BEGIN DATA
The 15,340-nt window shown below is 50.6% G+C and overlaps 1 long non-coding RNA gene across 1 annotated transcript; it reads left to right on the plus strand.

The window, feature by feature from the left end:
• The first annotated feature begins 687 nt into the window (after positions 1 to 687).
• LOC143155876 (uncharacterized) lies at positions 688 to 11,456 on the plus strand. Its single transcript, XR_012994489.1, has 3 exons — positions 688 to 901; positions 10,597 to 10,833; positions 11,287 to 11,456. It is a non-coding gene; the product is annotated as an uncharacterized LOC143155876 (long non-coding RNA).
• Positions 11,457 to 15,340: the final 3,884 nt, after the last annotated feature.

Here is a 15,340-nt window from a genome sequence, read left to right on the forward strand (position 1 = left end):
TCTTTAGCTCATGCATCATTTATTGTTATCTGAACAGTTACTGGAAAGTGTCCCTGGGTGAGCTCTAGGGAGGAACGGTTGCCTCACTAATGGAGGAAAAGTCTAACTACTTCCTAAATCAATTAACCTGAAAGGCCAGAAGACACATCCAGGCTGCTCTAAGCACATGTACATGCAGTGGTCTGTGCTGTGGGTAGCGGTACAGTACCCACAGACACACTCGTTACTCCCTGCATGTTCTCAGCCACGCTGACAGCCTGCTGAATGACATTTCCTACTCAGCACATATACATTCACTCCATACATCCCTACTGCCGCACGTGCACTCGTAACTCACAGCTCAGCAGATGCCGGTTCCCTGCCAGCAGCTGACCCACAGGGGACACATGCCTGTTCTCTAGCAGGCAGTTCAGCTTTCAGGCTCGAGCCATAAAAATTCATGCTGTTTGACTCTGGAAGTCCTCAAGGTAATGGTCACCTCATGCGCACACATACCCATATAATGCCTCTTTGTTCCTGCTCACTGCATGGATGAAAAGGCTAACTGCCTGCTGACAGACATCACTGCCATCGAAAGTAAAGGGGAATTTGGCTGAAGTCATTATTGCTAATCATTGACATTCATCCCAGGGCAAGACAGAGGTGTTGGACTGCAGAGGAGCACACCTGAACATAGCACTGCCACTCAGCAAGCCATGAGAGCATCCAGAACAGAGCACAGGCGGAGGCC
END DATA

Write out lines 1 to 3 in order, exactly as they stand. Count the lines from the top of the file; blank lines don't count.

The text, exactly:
The 15,340-nt window shown below is 50.6% G+C and overlaps 1 long non-coding RNA gene across 1 annotated transcript; it reads left to right on the plus strand.

The window, feature by feature from the left end:
• The first annotated feature begins 687 nt into the window (after positions 1 to 687).